ENSURING ACCESS TO RESEARCH DATA 91 proprietary data.” The data management plan becomes part of the proposal, and “NIH expects that plan to be enacted. . . . In the case of noncompliance (depending on its severity and duration) NIH can take various actions to pro- tect the Federal Government’s interests.”70 These actions are not specified but may affect the review of future proposals. As discussed above, research institutions, research sponsors, and journals have considerable leverage in encouraging data access and sharing on the part of researchers. Several leading research institutions have announced open access publication recommendations, which encourage faculty to deposit their publica- tions in their institutional repository. Such recommendations could be extended to data. Some federal research programs and journals have adopted open access data policies that require or encourage researchers to deposit underlying data in a disciplinary or institutional repository (see Tables 2-1 and 2-2). Depending on the program or discipline, adopting and effectively enforcing such open access data policies may be an appropriate way for research institutions, research spon- sors, and journals to implement this recommendation. The Council on Government Relations points out that “few institutions have formal policies and procedures for access to and retention of research data.”71 As described above, the terms of research contracts and grants and other regulations often specify that research institutions are responsible for retaining data and providing access. Given the current lack of formal policies and procedures, we make the following recommendation. Recommendation 8: Research institutions should establish clear policies regard- ing the management of and access to research data and ensure that these policies are communicated to researchers. Institutional policies should cover the mutual responsibilities of researchers and the institution in cases in which access to data is requested or demanded by outside organizations or individuals. The knowledge needed to develop data access policies is not widespread or fully developed. Research institutions and sponsors may need to come together to identify best practices and policy models. Organizations such as the Asso- ciation of American Universities, the Association of Public and Land-Grant Universities, the Association of Research Libraries, and the Council on Govern- ment Relations can contribute to this process. Disputes between researchers and their institutions regarding control of data are not unusual. For example, faculty members may be denied tenure and seek to take their research data with them, while the institution may seek 70 National Institutes of Health Office of Extramural Research. 2003. NIH Data Sharing Policy and Implementation Guidance. 71 Council on Government Relations. 2006. Access to and Retention of Research Data: Rights and Responsibilities. March. Washington, DC: Council on Government Relations.

92 ENSURING THE INTEGRITY, ACCESSIBILITY, AND STEWARDSHIP OF DATA to keep it. Or researchers and institutions may have different perspectives on how to respond to outside requests for access to data, including requests made under the auspices of the DAA or in connection with litigation. As described earlier in this chapter, requests for information can go beyond research data to information about a researcher’s personal life. Procedures for handling requests for data that either intentionally or inad- vertently hamper the progress of research need special attention. Although the data from publicly funded research should be accessible in general, exploiting the norms of science to slow or stop the progress of research harms society. For example, institutional policies might stipulate that an institution will come to the aid of researchers in disputes with third parties, but researchers also must comply with institutional policies. Many journals play a critical role in ensuring access to the data that sup- port the publications appearing in those journals (see Box 3-6 for an example). Access to those data may be lost as journals evolve under the pressures of dra- matic changes being catalyzed by digital technologies. The following chapter covers the responsibilities of journals to make data accessible in the context of the long-term preservation of research data.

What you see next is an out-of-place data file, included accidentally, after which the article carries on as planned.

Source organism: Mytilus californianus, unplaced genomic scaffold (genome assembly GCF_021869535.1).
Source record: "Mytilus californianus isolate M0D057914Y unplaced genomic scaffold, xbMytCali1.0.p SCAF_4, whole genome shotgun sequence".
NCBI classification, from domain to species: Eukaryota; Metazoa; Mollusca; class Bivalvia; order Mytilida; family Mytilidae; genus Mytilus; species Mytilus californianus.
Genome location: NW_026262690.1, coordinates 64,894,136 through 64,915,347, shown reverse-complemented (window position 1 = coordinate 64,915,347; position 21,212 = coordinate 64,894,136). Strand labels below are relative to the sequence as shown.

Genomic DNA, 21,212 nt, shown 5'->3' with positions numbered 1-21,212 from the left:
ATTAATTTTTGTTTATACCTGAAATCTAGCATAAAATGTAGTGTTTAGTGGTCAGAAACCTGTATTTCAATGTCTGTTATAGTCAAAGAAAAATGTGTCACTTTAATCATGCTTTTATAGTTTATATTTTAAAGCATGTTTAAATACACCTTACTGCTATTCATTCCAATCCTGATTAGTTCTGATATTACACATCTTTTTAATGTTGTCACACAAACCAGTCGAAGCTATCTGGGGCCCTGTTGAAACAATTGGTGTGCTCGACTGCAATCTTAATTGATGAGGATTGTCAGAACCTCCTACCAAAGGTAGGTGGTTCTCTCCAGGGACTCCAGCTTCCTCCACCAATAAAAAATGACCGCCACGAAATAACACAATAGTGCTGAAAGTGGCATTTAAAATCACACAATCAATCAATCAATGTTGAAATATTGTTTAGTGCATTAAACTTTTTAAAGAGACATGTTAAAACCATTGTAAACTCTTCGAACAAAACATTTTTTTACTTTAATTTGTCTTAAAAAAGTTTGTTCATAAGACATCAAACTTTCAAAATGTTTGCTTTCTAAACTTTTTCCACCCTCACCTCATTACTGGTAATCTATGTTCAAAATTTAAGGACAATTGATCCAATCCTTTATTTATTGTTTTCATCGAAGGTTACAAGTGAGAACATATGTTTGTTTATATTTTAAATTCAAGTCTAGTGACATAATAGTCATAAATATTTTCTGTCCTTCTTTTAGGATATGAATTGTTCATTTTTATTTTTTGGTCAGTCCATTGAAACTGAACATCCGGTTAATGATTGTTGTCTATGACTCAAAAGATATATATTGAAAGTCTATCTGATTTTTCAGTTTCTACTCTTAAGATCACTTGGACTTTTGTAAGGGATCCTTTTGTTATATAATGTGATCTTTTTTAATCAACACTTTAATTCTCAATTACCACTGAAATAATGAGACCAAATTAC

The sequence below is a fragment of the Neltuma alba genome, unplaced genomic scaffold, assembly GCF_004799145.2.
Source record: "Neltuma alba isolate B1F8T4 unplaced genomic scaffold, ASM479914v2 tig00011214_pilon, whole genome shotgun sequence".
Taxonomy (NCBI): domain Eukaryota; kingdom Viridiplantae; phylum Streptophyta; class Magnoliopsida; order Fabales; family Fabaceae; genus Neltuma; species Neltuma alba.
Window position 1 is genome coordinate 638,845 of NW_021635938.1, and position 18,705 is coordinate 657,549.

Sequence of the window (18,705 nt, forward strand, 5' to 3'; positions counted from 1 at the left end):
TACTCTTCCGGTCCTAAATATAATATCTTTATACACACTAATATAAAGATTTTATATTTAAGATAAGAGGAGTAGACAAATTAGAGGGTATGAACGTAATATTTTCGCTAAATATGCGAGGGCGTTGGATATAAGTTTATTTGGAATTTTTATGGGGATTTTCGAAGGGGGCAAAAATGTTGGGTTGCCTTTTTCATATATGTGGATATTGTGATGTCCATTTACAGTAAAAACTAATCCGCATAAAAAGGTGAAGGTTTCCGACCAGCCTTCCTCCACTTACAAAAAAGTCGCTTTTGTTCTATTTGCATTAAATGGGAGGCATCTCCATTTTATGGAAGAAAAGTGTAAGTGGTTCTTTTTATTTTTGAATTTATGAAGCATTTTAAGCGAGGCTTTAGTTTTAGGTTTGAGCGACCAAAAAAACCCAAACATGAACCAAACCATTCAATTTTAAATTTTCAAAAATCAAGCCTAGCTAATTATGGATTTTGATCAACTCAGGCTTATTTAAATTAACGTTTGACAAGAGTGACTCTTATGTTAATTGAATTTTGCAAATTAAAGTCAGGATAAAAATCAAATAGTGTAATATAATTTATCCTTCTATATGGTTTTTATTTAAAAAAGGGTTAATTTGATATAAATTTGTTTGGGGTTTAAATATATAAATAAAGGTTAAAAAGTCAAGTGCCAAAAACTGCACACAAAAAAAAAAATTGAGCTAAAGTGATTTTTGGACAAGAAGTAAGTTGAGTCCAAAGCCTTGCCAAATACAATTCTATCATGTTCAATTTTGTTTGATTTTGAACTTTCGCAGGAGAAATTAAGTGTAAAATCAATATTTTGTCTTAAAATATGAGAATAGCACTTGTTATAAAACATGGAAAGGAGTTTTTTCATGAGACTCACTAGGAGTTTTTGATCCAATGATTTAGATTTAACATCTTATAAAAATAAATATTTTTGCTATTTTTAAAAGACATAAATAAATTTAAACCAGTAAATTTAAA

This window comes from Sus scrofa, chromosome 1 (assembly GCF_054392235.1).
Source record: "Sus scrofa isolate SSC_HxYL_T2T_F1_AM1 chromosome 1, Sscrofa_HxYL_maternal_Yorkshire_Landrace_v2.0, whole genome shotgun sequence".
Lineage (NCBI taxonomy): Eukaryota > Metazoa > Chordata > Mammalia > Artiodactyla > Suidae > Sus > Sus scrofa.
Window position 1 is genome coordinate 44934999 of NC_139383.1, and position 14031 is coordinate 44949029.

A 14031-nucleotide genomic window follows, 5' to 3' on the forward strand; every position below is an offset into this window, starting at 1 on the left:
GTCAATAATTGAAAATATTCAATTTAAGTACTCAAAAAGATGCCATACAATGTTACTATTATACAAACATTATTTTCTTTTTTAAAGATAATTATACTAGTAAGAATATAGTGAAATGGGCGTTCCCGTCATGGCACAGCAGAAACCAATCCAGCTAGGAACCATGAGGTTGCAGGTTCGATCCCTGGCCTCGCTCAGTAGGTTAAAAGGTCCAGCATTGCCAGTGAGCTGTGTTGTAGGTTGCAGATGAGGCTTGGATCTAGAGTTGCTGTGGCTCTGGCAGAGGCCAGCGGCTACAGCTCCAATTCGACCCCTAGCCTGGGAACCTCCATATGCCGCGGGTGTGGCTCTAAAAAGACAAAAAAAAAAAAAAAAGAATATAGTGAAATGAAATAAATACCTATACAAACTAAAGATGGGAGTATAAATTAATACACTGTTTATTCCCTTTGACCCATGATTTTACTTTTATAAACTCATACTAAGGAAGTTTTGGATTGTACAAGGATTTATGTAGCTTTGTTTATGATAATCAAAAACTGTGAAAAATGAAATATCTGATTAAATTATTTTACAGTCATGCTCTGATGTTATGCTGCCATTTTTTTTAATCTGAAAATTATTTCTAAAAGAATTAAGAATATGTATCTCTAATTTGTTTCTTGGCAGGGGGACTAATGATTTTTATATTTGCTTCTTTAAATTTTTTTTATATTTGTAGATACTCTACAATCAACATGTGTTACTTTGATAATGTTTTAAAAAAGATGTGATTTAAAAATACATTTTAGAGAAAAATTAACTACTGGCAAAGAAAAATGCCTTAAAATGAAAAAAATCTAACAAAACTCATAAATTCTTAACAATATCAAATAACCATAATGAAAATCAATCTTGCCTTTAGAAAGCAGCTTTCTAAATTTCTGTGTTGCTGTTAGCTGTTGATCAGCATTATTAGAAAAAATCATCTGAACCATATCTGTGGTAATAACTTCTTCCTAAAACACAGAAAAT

ENSURING ACCESS TO RESEARCH DATA 93 BOX 3-6 Promoting Reproducibility in Medical Research As of April 1, 2007, the Annals of Internal Medicine instituted a new policy designed to help the research community evaluate and build on published results. Authors of original research articles in the Annals are required to include a state- ment indicating whether the study protocol, data, and statistical code are available to readers and under what terms the authors will share this information. Sharing is not mandatory, but authors are required to state whether they are willing to share the protocol, data, and statistical code. Authors are not asked whether they are willing to make this information available until after a manuscript is accepted for publication. According to an article announcing the new policy, the goal of the new require- ment is to promote “reproducible research” in which independent researchers can reproduce results using the same procedures and data as the original investigators. Reproducible research does not require unlimited access to data and methods, but it requires access to as much of the dataset and statistical procedures as is necessary to reproduce the published results. As the article states: Major cultural shifts in research must occur before a world of completely reproducible research can exist. These shifts include increasing the technical c ­ apacity of many research teams, further developing acceptable data-sharing mechanisms, and supporting—both professionally and financially—the pub- lishing of reproducible research. . . . We hope that shining a spotlight on the availability of the study protocol, data, and statistical code for every Annals research report will be seen as a small but important step toward biomedical research that the public can really trust. At the same time, it will enhance what is perhaps the main function of a journal: to provide a transparent medium for a conversation about science.a aFor more information, see Christine Laine, Steven N. Goodman, Michael E. Griswold, and Harold C. Sox. 2007. “Reproducible research: Moving toward research the public can really trust.” Annals of Internal Medicine 146:450–453.

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As digital technologies are expanding the power and reach of research, they are also raising complex issues. These include complications in ensuring the validity of research data; standards that do not keep pace with the high rate of innovation; restrictions on data sharing that reduce the ability of researchers to verify results and build on previous research; and huge increases in the amount of data being generated, creating severe challenges in preserving that data for long-term use.

Ensuring the Integrity, Accessibility, and Stewardship of Research Data in the Digital Age examines the consequences of the changes affecting research data with respect to three issues - integrity, accessibility, and stewardship-and finds a need for a new approach to the design and the management of research projects. The report recommends that all researchers receive appropriate training in the management of research data, and calls on researchers to make all research data, methods, and other information underlying results publicly accessible in a timely manner. The book also sees the stewardship of research data as a critical long-term task for the research enterprise and its stakeholders. Individual researchers, research institutions, research sponsors, professional societies, and journals involved in scientific, engineering, and medical research will find this book an essential guide to the principles affecting research data in the digital age.